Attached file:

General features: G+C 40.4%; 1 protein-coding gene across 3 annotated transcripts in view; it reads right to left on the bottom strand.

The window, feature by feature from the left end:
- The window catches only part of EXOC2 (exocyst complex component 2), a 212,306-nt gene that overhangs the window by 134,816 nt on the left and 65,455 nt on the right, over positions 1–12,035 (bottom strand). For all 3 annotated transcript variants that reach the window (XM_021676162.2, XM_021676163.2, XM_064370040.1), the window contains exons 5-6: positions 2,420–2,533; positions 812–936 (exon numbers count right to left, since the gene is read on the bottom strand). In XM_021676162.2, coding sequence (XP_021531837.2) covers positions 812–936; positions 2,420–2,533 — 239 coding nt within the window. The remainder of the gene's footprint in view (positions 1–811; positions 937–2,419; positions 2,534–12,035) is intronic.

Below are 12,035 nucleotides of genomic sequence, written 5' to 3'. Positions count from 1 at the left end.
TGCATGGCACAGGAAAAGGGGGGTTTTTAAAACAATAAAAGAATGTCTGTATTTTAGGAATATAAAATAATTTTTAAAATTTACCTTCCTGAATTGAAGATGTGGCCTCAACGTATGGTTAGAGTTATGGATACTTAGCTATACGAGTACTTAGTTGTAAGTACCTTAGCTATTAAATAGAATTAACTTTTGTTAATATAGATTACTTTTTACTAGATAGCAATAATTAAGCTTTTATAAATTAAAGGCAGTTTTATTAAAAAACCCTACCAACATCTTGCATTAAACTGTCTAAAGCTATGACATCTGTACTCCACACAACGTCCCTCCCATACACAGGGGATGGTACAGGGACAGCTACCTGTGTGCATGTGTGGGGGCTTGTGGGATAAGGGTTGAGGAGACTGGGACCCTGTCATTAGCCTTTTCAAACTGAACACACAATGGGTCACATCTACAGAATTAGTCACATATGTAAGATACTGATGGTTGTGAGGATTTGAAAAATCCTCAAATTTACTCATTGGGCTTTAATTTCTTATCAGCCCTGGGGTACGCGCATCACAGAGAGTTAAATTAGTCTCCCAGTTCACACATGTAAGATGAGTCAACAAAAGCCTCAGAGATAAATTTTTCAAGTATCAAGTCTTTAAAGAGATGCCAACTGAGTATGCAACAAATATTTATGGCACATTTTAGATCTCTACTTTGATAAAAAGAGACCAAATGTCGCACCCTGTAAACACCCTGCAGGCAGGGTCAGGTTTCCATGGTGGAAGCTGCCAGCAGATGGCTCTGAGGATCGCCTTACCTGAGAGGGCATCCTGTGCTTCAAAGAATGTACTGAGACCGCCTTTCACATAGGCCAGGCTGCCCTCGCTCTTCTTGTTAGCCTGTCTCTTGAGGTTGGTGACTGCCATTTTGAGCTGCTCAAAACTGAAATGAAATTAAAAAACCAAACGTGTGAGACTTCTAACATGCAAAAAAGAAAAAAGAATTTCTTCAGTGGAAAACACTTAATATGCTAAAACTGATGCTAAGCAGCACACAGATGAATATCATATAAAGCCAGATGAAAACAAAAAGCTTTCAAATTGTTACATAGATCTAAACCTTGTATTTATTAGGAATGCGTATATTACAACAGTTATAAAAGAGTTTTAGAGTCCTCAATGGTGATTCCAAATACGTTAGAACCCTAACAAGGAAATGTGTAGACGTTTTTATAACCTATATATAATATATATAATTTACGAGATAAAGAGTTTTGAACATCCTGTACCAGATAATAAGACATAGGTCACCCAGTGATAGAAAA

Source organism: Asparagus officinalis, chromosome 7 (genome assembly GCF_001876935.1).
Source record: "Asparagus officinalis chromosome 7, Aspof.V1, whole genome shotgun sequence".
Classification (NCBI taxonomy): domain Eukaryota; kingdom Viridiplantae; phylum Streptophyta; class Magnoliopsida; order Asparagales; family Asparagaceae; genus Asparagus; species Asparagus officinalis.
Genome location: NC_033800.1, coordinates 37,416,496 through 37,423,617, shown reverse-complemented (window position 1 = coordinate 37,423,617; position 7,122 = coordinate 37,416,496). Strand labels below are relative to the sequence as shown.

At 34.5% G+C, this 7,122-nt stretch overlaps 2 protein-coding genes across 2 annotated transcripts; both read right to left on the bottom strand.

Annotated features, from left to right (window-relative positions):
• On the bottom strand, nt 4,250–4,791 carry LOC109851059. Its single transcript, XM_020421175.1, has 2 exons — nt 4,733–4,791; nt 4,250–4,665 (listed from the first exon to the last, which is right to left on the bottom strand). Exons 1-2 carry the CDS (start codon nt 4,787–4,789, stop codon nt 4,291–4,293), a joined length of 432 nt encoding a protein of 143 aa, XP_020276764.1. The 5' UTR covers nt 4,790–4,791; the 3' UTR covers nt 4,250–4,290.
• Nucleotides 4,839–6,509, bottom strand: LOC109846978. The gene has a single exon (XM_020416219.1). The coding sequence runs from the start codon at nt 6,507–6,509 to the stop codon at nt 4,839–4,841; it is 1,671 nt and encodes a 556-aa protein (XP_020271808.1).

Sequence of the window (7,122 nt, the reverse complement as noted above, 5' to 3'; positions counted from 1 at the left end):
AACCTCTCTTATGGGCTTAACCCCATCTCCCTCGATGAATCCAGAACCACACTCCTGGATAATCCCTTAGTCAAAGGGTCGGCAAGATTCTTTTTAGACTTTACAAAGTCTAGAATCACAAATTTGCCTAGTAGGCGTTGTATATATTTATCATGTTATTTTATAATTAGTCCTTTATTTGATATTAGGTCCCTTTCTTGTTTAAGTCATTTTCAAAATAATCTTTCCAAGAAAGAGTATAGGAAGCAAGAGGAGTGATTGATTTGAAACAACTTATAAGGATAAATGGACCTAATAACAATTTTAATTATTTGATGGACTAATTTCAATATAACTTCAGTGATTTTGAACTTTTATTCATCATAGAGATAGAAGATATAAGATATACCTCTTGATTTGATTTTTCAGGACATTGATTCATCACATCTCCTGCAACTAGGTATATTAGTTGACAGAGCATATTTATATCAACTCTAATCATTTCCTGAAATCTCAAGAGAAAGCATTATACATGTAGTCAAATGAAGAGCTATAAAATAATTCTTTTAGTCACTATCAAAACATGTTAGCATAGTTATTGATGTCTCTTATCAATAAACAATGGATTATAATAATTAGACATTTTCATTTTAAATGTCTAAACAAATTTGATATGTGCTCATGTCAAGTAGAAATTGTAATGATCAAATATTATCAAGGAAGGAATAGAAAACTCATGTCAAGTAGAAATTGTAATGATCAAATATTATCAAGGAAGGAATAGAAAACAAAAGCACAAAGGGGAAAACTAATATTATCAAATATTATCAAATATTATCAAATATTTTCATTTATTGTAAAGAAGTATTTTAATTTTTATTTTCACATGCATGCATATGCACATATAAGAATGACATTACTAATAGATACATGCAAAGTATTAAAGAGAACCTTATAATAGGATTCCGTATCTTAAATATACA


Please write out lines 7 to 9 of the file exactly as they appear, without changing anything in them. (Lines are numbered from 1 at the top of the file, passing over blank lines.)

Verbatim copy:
Source record: "Asparagus officinalis chromosome 7, Aspof.V1, whole genome shotgun sequence".
Classification (NCBI taxonomy): domain Eukaryota; kingdom Viridiplantae; phylum Streptophyta; class Magnoliopsida; order Asparagales; family Asparagaceae; genus Asparagus; species Asparagus officinalis.
Genome location: NC_033800.1, coordinates 37,416,496 through 37,423,617, shown reverse-complemented (window position 1 = coordinate 37,423,617; position 7,122 = coordinate 37,416,496). Strand labels below are relative to the sequence as shown.